I'm doing some research on users connected to Internet via cable operators and I've seen some unusual route traces.

A bit about setup:

Basically user has a home router connected to a DOCSIS modem. The router seems to receive a public IP address from the modem for its WAN interface using DHCP, but when traceroute is done, there is a number of routers in the path which have private IP addresses.

Example traceroute output:

Tracing route to google.com []
over a maximum of 30 hops:

  1     3 ms     1 ms     1 ms router has public WAN address
  2    10 ms    12 ms     8 ms
  3    11 ms    19 ms     9 ms  bg-he-m-1-pc2.sbb.rs []
  4    12 ms    11 ms    11 ms  bg-he-m-1-pc2.sbb.rs []
  5    12 ms    11 ms    12 ms  cache.google.com []

Trace complete.

I've seen some examples on other providers as well which use the addresses. The private addresses are always right after the user's CPE.

Some of my thoughts on this:

As far as I understand it, it shouldn't be possible to route private addresses over public Internet and all routers on the Internet should drop packets with private IP address destinations. I'm aware that the routers with private addresses here are in ISP's network, but I still don't understand how this all works.

I expect that there is some sort of tunneling involved, but I believe that in that case only tunnel endpoints would be visible. The other option would be carrier grade NAT. I'm not sure how that would look like. From what I've heard (but I could be wrong), in CGN systems, users usually can't directly access the Internet and can't be directly accessed from the Internet. In setup I've seen, I can connect to user from the Internet using its IP address normally.

After this rather long exposition, I've come to point where I should present the actual question:

I'd like to know which technology is used here to enable such a setup? A little bit about architecture and some keywords for Google would be helpful as well.

2 Answers 2


There is no tunneling. This is completely normal. With IP routing you are concerned about the source and destination address which doesn't change unless something is NAT'd. If a router in the middle has an RFC1918 address that's fine as it can still forward transit traffic as again the source and destination is unchanged.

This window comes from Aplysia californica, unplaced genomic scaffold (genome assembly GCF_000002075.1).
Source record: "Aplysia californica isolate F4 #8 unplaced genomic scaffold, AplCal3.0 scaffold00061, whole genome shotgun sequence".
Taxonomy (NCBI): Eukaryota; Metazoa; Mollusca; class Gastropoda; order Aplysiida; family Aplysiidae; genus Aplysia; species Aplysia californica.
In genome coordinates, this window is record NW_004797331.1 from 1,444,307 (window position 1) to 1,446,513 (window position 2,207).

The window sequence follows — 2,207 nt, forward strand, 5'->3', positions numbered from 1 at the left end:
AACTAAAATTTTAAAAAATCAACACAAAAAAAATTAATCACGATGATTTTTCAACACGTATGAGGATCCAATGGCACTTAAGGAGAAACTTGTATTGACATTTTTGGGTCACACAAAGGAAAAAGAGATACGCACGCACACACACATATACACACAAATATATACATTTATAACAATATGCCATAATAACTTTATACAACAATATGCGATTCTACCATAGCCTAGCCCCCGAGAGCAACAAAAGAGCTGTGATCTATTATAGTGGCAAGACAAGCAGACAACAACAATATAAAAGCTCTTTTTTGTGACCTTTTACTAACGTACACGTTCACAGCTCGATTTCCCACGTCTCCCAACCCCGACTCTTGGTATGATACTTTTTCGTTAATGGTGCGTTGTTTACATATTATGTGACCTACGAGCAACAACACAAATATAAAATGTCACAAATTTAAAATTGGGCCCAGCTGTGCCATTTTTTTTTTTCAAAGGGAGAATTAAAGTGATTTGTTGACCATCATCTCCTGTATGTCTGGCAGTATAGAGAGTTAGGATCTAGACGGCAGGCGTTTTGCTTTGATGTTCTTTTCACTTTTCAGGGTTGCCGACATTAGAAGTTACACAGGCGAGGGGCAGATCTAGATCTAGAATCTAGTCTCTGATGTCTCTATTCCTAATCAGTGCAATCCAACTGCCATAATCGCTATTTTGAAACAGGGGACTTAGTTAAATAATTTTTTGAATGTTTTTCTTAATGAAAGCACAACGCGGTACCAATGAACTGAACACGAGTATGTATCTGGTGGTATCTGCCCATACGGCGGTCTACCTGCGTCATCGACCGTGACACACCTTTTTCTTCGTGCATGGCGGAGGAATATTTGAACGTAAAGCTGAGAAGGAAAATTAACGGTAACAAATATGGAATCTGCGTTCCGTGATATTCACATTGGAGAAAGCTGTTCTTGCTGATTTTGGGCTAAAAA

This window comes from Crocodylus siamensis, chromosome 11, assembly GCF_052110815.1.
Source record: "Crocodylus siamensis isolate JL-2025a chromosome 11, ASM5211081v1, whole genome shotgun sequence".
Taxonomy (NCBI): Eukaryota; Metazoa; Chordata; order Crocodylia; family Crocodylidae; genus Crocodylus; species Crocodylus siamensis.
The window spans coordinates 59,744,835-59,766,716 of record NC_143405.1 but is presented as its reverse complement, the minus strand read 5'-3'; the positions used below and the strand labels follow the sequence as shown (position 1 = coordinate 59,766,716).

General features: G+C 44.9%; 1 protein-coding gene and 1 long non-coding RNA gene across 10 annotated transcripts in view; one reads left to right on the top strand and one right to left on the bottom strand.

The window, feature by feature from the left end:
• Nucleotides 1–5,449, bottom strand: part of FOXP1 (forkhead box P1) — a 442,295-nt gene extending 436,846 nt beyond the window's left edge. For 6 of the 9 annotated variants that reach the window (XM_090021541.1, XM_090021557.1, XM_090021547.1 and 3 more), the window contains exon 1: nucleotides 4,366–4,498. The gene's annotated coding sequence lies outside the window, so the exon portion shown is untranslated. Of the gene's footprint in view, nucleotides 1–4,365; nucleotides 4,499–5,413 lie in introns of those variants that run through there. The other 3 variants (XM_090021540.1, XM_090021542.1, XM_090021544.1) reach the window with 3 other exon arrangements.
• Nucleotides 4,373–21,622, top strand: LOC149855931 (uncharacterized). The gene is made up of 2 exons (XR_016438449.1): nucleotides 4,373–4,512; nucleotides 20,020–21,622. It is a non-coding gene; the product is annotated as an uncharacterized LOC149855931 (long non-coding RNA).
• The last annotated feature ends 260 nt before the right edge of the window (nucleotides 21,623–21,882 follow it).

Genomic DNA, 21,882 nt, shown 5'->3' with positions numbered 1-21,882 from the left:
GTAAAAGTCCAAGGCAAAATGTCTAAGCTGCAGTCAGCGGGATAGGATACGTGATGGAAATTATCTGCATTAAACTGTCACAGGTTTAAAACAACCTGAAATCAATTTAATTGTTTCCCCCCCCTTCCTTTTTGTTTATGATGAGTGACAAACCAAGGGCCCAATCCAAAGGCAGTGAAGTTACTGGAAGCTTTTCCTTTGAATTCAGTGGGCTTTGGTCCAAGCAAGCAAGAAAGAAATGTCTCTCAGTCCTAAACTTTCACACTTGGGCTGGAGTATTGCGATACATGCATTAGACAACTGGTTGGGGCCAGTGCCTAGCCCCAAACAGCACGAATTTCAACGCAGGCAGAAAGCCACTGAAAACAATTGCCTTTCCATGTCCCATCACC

Each router will simply reply to the source with their own directly connected interface address. The above is not being routed over the internet, it's simply the device that is attached to the CPE on the WAN side.

There is no magic technology being used. It's pure standard routing.


The distinction you need to draw here is that your ISP is not the internet. Any traffic leaving your ISP to the internet at large or any traffic being received by your ISP from other entities on the internet cannot use these IP addresses.

However, your ISP is well within their rights to use these IP addresses however they see fit internally on their own network. It is only at the edge of their network that they really need to worry about anything like NAT (if necessary).

Many large, older ISPs will use public IP addresses on all their router interfaces, however many smaller/newer ISPs have found it much more difficult to get IP space and find they don't have enough available to use in this way.

You may very well have a public IP address assigned to your CPE, which is then routed over devices using private IP addresses until it exits to the internet at large.

Your Answer

By clicking “Post Your Answer”, you agree to our terms of service and acknowledge you have read our privacy policy.

Not the answer you're looking for? Browse other questions tagged or ask your own question.